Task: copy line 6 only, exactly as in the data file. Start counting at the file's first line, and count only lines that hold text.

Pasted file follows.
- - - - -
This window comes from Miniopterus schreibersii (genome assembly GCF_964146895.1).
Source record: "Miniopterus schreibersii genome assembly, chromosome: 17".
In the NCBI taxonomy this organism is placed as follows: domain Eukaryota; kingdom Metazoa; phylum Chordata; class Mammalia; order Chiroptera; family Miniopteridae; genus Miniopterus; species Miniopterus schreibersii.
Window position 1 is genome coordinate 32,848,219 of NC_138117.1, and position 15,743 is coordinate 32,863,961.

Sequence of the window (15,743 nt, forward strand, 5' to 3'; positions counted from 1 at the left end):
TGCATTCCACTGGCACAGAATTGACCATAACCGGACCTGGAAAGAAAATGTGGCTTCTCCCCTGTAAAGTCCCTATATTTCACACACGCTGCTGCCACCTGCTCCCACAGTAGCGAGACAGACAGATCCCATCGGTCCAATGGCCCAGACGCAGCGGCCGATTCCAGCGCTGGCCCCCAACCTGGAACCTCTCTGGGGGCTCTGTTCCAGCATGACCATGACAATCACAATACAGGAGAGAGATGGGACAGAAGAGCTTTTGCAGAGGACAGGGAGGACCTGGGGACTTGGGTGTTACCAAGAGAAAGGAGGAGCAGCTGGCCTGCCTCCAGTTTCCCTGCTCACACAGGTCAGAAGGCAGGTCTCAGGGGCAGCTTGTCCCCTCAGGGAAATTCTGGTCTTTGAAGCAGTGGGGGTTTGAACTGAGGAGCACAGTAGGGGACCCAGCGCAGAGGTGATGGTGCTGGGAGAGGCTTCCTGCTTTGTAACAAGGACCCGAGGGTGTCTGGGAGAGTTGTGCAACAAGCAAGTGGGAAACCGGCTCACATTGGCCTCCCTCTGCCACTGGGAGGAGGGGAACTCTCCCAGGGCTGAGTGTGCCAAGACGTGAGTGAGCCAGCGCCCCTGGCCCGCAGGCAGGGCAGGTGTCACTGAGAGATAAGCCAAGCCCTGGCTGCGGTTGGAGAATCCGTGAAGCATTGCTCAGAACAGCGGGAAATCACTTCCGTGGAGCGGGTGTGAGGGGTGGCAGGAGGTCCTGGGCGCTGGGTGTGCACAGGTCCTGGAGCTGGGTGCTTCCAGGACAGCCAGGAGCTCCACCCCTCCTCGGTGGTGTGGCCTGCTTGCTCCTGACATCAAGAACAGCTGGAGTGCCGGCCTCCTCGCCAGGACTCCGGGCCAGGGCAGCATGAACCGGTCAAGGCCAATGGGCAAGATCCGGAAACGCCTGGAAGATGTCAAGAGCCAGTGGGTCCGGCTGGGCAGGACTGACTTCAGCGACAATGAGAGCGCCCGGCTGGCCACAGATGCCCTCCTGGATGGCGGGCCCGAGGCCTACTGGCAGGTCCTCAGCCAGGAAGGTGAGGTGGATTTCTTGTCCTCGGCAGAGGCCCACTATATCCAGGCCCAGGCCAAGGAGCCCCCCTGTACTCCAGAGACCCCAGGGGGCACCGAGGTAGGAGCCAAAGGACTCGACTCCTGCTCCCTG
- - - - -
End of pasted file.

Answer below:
TGCATTCCACTGGCACAGAATTGACCATAACCGGACCTGGAAAGAAAATGTGGCTTCTCCCCTGTAAAGTCCCTATATTTCACACACGCTGCTGCCACCTGCTCCCACAGTAGCGAGACAGACAGATCCCATCGGTCCAATGGCCCAGACGCAGCGGCCGATTCCAGCGCTGGCCCCCAACCTGGAACCTCTCTGGGGGCTCTGTTCCAGCATGACCATGACAATCACAATACAGGAGAGAGATGGGACAGAAGAGCTTTTGCAGAGGACAGGGAGGACCTGGGGACTTGGGTGTTACCAAGAGAAAGGAGGAGCAGCTGGCCTGCCTCCAGTTTCCCTGCTCACACAGGTCAGAAGGCAGGTCTCAGGGGCAGCTTGTCCCCTCAGGGAAATTCTGGTCTTTGAAGCAGTGGGGGTTTGAACTGAGGAGCACAGTAGGGGACCCAGCGCAGAGGTGATGGTGCTGGGAGAGGCTTCCTGCTTTGTAACAAGGACCCGAGGGTGTCTGGGAGAGTTGTGCAACAAGCAAGTGGGAAACCGGCTCACATTGGCCTCCCTCTGCCACTGGGAGGAGGGGAACTCTCCCAGGGCTGAGTGTGCCAAGACGTGAGTGAGCCAGCGCCCCTGGCCCGCAGGCAGGGCAGGTGTCACTGAGAGATAAGCCAAGCCCTGGCTGCGGTTGGAGAATCCGTGAAGCATTGCTCAGAACAGCGGGAAATCACTTCCGTGGAGCGGGTGTGAGGGGTGGCAGGAGGTCCTGGGCGCTGGGTGTGCACAGGTCCTGGAGCTGGGTGCTTCCAGGACAGCCAGGAGCTCCACCCCTCCTCGGTGGTGTGGCCTGCTTGCTCCTGACATCAAGAACAGCTGGAGTGCCGGCCTCCTCGCCAGGACTCCGGGCCAGGGCAGCATGAACCGGTCAAGGCCAATGGGCAAGATCCGGAAACGCCTGGAAGATGTCAAGAGCCAGTGGGTCCGGCTGGGCAGGACTGACTTCAGCGACAATGAGAGCGCCCGGCTGGCCACAGATGCCCTCCTGGATGGCGGGCCCGAGGCCTACTGGCAGGTCCTCAGCCAGGAAGGTGAGGTGGATTTCTTGTCCTCGGCAGAGGCCCACTATATCCAGGCCCAGGCCAAGGAGCCCCCCTGTACTCCAGAGACCCCAGGGGGCACCGAGGTAGGAGCCAAAGGACTCGACTCCTGCTCCCTG